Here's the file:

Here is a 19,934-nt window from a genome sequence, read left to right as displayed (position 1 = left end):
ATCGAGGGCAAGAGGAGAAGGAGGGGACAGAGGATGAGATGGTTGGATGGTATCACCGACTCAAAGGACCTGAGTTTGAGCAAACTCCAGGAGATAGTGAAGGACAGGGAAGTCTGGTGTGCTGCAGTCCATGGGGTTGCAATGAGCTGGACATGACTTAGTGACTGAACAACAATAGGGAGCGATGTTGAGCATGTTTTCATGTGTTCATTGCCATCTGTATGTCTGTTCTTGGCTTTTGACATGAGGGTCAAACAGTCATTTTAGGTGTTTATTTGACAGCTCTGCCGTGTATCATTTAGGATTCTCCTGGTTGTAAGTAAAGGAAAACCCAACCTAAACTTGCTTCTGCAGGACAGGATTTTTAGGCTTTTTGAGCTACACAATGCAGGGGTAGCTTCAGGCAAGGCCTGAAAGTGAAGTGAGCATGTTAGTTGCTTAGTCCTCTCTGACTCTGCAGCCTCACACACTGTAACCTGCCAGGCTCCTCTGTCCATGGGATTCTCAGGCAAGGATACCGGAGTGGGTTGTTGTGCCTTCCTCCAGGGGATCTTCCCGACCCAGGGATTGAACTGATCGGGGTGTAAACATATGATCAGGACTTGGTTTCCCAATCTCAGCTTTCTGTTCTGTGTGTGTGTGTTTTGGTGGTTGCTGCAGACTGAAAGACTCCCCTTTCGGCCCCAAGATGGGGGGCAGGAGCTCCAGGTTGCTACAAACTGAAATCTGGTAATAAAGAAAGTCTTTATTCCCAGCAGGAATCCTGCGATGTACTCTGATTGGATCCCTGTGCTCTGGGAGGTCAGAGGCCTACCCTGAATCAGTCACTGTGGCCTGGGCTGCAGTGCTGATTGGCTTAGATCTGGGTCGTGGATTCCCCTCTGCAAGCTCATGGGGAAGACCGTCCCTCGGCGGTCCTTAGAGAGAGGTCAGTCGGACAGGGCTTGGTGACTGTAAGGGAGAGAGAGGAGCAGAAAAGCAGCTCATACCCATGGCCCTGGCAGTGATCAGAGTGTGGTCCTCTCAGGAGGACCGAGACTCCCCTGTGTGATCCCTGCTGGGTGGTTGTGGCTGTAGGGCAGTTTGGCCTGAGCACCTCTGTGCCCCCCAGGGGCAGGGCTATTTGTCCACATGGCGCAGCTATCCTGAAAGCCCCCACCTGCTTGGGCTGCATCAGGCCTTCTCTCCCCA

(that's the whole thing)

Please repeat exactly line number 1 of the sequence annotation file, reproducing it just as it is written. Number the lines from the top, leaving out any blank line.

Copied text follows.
Here is a 19,934-nt window from a genome sequence, read left to right as displayed (position 1 = left end):